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Papillomavirus Transformation

  • Kimberly Johung
  • Daniel DiMaio
Chapter

Abstract

Papillomaviruses are small DNA tumor viruses that induce benign and malignant epithelial tumors. The most prevalent malignant tumor associated with human papillomaviruses (HPV) infection is cervical cancer. The oncogenic potential of papillomaviruses is reflected in their ability to immortalize and transform cells growing in culture. Analysis of these activities has identified three viral oncogenes: E5, E6, and E7. The E5 gene induces transformation by modulating the activity of cell membrane proteins such as growth factor receptors, whereas the E6 and E7 genes target nuclear tumor suppressor proteins such as p53 and the retinoblastoma protein. Studies of these interactions have provided important insights into cell cycle control and signal transduction and may suggest novel strategies to combat papillomavirus-induced cancer.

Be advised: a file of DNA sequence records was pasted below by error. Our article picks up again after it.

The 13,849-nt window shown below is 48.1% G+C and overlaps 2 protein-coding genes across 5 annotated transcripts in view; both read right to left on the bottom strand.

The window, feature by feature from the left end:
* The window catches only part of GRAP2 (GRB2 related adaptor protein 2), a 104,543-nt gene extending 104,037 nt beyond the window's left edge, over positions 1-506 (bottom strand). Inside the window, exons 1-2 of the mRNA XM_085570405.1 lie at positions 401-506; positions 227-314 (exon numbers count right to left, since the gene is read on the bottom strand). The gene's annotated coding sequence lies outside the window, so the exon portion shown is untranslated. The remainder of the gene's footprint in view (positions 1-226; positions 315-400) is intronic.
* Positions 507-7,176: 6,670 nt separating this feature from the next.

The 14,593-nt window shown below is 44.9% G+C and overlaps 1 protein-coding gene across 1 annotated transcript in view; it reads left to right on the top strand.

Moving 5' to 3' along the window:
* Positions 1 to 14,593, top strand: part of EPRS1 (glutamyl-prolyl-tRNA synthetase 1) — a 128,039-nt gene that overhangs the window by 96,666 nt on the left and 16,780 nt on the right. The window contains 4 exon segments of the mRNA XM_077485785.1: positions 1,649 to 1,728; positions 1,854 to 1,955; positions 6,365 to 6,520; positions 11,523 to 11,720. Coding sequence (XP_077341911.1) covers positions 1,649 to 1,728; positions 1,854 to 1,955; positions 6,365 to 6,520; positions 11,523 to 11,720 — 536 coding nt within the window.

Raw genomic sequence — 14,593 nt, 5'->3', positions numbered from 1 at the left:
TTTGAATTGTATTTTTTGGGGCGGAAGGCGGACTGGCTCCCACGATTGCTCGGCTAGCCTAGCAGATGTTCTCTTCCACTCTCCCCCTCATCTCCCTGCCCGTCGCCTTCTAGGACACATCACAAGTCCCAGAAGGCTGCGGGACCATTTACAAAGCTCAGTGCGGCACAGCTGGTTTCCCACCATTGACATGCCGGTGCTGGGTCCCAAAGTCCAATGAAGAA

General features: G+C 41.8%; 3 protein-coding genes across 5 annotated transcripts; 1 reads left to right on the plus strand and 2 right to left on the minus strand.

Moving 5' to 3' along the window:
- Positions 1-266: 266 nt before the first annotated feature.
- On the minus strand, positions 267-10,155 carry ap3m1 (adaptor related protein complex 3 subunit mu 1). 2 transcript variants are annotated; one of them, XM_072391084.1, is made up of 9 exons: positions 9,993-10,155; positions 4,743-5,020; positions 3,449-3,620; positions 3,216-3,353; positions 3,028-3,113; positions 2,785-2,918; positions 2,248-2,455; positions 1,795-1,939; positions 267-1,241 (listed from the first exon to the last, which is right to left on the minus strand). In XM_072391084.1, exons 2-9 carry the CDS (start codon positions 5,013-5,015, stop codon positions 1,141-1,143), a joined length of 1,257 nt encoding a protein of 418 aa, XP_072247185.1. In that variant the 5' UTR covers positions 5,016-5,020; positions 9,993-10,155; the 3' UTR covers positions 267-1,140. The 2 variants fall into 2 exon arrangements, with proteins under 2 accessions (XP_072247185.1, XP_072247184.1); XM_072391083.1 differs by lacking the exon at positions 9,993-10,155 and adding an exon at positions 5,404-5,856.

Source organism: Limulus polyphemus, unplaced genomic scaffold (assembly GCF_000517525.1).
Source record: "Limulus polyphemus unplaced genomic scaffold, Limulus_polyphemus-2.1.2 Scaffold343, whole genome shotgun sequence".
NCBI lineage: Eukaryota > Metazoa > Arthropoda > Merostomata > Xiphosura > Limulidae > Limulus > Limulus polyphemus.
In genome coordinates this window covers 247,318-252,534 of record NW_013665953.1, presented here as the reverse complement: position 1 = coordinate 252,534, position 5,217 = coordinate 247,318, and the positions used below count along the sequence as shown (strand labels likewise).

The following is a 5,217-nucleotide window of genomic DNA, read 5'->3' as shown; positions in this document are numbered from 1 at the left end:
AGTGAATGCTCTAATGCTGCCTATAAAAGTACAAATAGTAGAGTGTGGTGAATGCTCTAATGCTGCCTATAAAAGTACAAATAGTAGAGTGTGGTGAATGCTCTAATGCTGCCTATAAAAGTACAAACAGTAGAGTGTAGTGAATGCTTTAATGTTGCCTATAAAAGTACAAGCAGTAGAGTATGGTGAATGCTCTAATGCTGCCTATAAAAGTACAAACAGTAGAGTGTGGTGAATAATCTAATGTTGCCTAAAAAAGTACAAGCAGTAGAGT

Keywords

Cervical Cancer hTERT Promoter Primary Human Keratinocytes Rodent Fibroblast Chronic Estrogen Treatment 
These keywords were added by machine and not by the authors. This process is experimental and the keywords may be updated as the learning algorithm improves.

Notes

Acknowledgments

Work carried out in the authors’ laboratory is supported by grants from the NIH (CA16038 and CA37157). K.J. was supported by the MSTP training grant to Yale University. We thank J. Zulkeski for assistance in preparing this manuscript.

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© Springer Science + Business Media, LLC 2009

Authors and Affiliations

  1. 1.Department of Genetics; Department of Molecular Biophysics; Biochemistry; Department of Therapeutic RadiologyYale UniversityNew HavenUSA

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